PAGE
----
We cut to a press conference with Tony Stark lauding the efforts of The Order. Tony says that The Order uses the names of the Greek Gods as metaphors for what roles they play on the team. That this Pantheon structure gives The Order innate power and psychic gravity from the symbolism of each role. (I have no idea where Fraction’s babbling is going.) Tony says his Avengers teammate Ares doesn’t mind the use of the names. (What? Does Ares own the naming rights to all of his relatives?)

We shift to several members of The Order deciding to go out and party in order to celebrate saving the day. Calamity reminds the other members that they all signed contracts with morals clauses that prevent them from getting drunk in public. The other members ignore Calamity’s words of warning.

We hop to the next day where all the Los Angeles news stations are reporting about members of The Order partying up and getting drunk and rowdy at several L.A. night clubs. One news report question if the members used taxpayer money to get drunk.

We see Tony meeting with Pepper and Henry. Tony tells Henry that he has to fire the members that blatantly violated their morals clauses. Tony says that the Civil War was fought for accountability for the super-powered and the responsibility to the people those metahumans are sworn to protect. That Tony will not create walking A-bombs who cannot hold their liquor. (Oh, is that what the Civil War was about? Cracking down on heroes that like to party?) That they have a whole building of candidates who have been training to be on The Order. That is why they built the team this way so that the Pantheon never has to be empty.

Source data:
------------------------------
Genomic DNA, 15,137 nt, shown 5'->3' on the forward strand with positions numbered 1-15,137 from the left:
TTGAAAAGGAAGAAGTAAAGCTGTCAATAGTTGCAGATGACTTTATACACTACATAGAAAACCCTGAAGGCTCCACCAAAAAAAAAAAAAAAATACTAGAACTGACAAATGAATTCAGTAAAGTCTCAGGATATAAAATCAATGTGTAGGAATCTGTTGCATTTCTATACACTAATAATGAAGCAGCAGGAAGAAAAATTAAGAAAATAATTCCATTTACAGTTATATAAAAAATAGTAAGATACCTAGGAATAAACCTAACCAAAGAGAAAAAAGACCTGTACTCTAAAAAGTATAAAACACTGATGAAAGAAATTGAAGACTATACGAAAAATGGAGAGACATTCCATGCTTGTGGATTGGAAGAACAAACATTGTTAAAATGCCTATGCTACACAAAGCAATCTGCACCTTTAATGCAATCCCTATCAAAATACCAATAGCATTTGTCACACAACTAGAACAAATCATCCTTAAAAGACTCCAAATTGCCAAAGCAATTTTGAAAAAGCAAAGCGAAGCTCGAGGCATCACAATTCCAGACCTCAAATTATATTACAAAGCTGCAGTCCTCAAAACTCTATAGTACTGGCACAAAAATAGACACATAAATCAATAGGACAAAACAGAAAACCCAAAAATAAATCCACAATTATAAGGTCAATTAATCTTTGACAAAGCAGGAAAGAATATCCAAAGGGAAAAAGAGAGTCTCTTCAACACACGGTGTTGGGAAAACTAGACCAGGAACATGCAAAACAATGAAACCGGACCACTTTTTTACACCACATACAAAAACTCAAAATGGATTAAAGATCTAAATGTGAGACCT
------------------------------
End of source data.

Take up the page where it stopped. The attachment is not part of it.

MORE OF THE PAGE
We cut to Anthem and Pepper informing Pierce, Avona, Maul and Corona that they are all off the team. That they betrayed every philosophical underpinning this team is built on. We then see Anthem and Pepper welcoming the four new members to The Order that consist of one guy and three girls.

Pepper and Henry then leave the room and Pepper tells Henry that he handled the situation well. Pepper mentions how she hasn’t slept much at all in the past three weeks sue to the job of running The Order. Henry says he knows the feeling and says right now he just wants to go take a very hot shower. Pepper says that sounds like a good idea and may join Henry. Pepper then gets embarrassed and says that she can’t believe she just said that. That she is still a widow. Pepper then says she is going to just go now. Henry is a bit nervous and tells Pepper it is okay.

We cut to the four new recruits driving to the Stark facility to get their super powers. You have Mulholland Black, the annoying alterna-teen white grrl with plenty of attitude. You have the ditzy blonde girl in Rebecca Ryan. You have the crippled black guy in Milo Fields. And Magdalena Marie, a sultry looking brunette woman.

The new members arrive at the facility to get their viral genomech payload that artificially replicates a biological superhuman condition inside of normal human bodies. A normal human body isn’t made to run at such a high level for a very long time so the powers only last for a year.